Pumphrey pumps life into offense

Kristian Carreon, Senior Staff Photographer

by Ethan Bailey, Senior Staff Columnist

Hang on for a minute...we're trying to find some more stories you might like.


Email This Story






The San Diego State Aztecs football team opened up conference play on Saturday against the University of Nevada, Las Vegas Rebels.

Thankfully the team also opened up a can of you-know-what on the Rebels in a 17-point win, largely thanks to a stellar rushing performance from sophomore running back Donnel Pumphrey.

Pumphrey, a Las Vegas native, ran all over the Rebels for four quarters, decimating UNLV’s front seven and making defenders miss all over the field. His first carry — SDSU’s first offensive play — went 71 yards to the house after a sneaky draw play confused the Rebel defense.

“(Kaehler) was looking for the bubble route, and the receiver didn’t run a bubble route, so he just ended up handing it off and fortunately it was wide-open,” Pumphrey said after the game.

OK, so it was actually a broken draw play. But a touchdown is a touchdown, so we’ll take it.

Pumphrey finished with 167 yards and four touchdowns in the game, averaging about 7.6 yards per carry. All four of his scores and 107 yards came in the first half. The first half.

Obviously, the Rebel defense had no answers for Pumphrey’s speed and elusiveness. The Rebels couldn’t have brought enough aloe vera with them on the trip to soothe all the burns left by Pumphrey.

Head coach Rocky Long wasn’t surprised at Pumphrey’s success on the ground.

“When I call defenses in practice he does that to us too and that kind of makes me mad,” Long said after the game. “When he does it to the other team, it makes me happy.”

Basically, coach Long is saying he likes when Pumphrey “Pumphs it up” against opposing defenses.

“And I’m not trying to pump him up because we don’t do that in our program,” Long said.

Clever, Rocky. Very clever.

It’s no secret the 5-foot-9-inch 170-pound halfback is the secret weapon to this Aztec offense. Pumphrey had 22 carries in Saturday’s victory and is averaging about 18 per game, which is about eight more than junior second-string running back Chase Price. Through four games, there’s no doubt about it: This is Pumphrey’s backfield, and the team has no intentions of hiding it.

The winning formula for the Aztecs is simple. Effectively running the ball puts less pressure on senior quarterback Quinn Kaehler, which in turn allows the offense to attack opposing defenses with a healthy balance of running and passing.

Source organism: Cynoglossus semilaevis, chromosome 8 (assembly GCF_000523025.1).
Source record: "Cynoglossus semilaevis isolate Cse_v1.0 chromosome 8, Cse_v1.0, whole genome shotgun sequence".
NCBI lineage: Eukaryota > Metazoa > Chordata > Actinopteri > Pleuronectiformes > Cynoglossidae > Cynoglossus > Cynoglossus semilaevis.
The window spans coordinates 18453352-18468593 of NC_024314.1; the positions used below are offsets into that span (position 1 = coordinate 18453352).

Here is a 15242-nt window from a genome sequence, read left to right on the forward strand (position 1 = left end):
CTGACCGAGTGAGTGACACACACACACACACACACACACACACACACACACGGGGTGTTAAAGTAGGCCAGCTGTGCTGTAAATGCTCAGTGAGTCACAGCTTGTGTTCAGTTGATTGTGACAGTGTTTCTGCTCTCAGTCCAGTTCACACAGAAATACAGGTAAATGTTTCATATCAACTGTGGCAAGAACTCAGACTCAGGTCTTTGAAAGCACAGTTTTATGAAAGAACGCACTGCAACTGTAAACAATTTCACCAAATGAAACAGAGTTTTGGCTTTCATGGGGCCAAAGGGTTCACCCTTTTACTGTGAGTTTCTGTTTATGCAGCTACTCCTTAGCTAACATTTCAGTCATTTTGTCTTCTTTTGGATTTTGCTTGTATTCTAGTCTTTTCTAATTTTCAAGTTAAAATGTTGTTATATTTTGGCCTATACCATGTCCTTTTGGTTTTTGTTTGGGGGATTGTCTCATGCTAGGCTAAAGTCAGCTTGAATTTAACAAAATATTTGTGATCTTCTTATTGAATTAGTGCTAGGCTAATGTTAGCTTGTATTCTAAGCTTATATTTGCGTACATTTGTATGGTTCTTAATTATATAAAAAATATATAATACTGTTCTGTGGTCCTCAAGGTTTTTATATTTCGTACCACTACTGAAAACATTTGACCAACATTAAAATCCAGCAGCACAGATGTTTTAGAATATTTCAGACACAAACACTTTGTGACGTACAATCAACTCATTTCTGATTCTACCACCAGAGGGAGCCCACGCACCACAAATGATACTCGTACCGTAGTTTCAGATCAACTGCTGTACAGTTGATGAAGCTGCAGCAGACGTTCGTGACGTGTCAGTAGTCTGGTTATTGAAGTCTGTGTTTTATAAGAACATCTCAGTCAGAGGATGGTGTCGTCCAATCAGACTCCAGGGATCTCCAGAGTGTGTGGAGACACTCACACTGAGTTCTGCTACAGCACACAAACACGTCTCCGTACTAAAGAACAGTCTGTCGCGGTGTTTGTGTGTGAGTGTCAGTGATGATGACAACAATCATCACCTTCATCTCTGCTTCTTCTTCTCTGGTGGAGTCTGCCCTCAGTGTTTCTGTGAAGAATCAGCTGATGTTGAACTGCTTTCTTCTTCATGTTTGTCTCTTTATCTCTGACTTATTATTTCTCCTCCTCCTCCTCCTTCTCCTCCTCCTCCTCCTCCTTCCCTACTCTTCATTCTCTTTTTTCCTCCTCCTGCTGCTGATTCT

This week’s game is a prime example.

As a collective unit, the offense posted 257 yards rushing and 209 through the air. It doesn’t get much more balanced than that, and UNLV’s defensive woes in the game show the balanced offensive attack can work.

I’ve only got one problem with banking on a balanced offensive game plan every week. What if the team can’t establish balance before trailing by multiple scores? It happened last week against Oregon State University and that game was straight-up ugly.

“Our team is based on our offense being 50-50,” Long said after the game.

Right now, that breaks down to 50 percent Pumphrey and 50 percent everybody else. Will that formula carry the Aztecs to a Mountain West Conference title? Perhaps, seeing as the rest of the conference stinks like a post-game locker room. Want proof? Boise State University lost to Air Force Academy by 14 points on Saturday. Enough said.

Regardless of how shaky a strategy it may be to feed the ball to Pumphrey 18 times per game, there’s one thing you can’t deny: When it works it, seriously works. He has the skills and the mindset to carry the Aztec offense on his back, and opposing teams will have no choice but to take notice and account for it.

So for now, let’s revel in the fact the Rebels couldn’t stop Pumphrey. Let’s also hope he can continue to dominate on the ground in the games to come.

Print Friendly, PDF & Email